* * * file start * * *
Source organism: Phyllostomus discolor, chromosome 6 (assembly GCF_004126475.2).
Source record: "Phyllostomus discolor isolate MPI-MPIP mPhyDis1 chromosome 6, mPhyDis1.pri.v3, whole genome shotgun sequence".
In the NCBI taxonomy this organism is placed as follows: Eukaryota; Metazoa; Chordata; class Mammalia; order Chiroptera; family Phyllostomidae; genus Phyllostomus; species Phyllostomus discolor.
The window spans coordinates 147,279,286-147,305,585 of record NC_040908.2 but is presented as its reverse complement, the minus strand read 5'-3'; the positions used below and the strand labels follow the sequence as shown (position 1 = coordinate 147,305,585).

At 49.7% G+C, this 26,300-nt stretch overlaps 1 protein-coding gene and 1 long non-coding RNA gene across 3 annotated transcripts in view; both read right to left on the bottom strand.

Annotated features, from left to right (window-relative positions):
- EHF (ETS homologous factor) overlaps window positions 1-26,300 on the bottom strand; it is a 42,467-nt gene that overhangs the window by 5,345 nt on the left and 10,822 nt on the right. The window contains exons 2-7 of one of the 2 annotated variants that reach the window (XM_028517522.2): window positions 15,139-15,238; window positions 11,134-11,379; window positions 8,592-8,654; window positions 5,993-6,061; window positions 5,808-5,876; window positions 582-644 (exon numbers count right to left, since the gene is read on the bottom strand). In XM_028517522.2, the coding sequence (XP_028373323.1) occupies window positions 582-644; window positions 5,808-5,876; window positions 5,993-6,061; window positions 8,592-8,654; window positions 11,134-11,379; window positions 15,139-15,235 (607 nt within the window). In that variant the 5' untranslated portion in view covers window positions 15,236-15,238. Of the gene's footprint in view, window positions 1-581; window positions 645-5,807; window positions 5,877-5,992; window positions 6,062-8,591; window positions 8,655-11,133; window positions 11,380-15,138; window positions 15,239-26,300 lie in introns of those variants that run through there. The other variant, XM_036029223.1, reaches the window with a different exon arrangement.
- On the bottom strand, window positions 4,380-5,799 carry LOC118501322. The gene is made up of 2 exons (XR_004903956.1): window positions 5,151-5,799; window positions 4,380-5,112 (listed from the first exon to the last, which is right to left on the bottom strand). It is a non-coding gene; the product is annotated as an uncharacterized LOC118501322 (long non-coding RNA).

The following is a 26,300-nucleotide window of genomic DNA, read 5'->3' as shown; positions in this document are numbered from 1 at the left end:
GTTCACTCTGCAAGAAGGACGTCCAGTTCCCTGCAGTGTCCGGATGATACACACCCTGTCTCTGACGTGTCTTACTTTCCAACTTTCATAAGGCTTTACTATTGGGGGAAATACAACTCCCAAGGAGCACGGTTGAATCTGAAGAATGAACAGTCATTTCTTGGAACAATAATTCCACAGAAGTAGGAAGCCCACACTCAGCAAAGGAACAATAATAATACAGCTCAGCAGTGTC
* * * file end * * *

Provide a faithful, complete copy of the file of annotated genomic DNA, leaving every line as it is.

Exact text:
Source organism: Phyllostomus discolor, chromosome 6 (assembly GCF_004126475.2).
Source record: "Phyllostomus discolor isolate MPI-MPIP mPhyDis1 chromosome 6, mPhyDis1.pri.v3, whole genome shotgun sequence".
In the NCBI taxonomy this organism is placed as follows: Eukaryota; Metazoa; Chordata; class Mammalia; order Chiroptera; family Phyllostomidae; genus Phyllostomus; species Phyllostomus discolor.
The window spans coordinates 147,279,286-147,305,585 of record NC_040908.2 but is presented as its reverse complement, the minus strand read 5'-3'; the positions used below and the strand labels follow the sequence as shown (position 1 = coordinate 147,305,585).

At 49.7% G+C, this 26,300-nt stretch overlaps 1 protein-coding gene and 1 long non-coding RNA gene across 3 annotated transcripts in view; both read right to left on the bottom strand.

Annotated features, from left to right (window-relative positions):
- EHF (ETS homologous factor) overlaps window positions 1-26,300 on the bottom strand; it is a 42,467-nt gene that overhangs the window by 5,345 nt on the left and 10,822 nt on the right. The window contains exons 2-7 of one of the 2 annotated variants that reach the window (XM_028517522.2): window positions 15,139-15,238; window positions 11,134-11,379; window positions 8,592-8,654; window positions 5,993-6,061; window positions 5,808-5,876; window positions 582-644 (exon numbers count right to left, since the gene is read on the bottom strand). In XM_028517522.2, the coding sequence (XP_028373323.1) occupies window positions 582-644; window positions 5,808-5,876; window positions 5,993-6,061; window positions 8,592-8,654; window positions 11,134-11,379; window positions 15,139-15,235 (607 nt within the window). In that variant the 5' untranslated portion in view covers window positions 15,236-15,238. Of the gene's footprint in view, window positions 1-581; window positions 645-5,807; window positions 5,877-5,992; window positions 6,062-8,591; window positions 8,655-11,133; window positions 11,380-15,138; window positions 15,239-26,300 lie in introns of those variants that run through there. The other variant, XM_036029223.1, reaches the window with a different exon arrangement.
- On the bottom strand, window positions 4,380-5,799 carry LOC118501322. The gene is made up of 2 exons (XR_004903956.1): window positions 5,151-5,799; window positions 4,380-5,112 (listed from the first exon to the last, which is right to left on the bottom strand). It is a non-coding gene; the product is annotated as an uncharacterized LOC118501322 (long non-coding RNA).

The following is a 26,300-nucleotide window of genomic DNA, read 5'->3' as shown; positions in this document are numbered from 1 at the left end:
GTTCACTCTGCAAGAAGGACGTCCAGTTCCCTGCAGTGTCCGGATGATACACACCCTGTCTCTGACGTGTCTTACTTTCCAACTTTCATAAGGCTTTACTATTGGGGGAAATACAACTCCCAAGGAGCACGGTTGAATCTGAAGAATGAACAGTCATTTCTTGGAACAATAATTCCACAGAAGTAGGAAGCCCACACTCAGCAAAGGAACAATAATAATACAGCTCAGCAGTGTC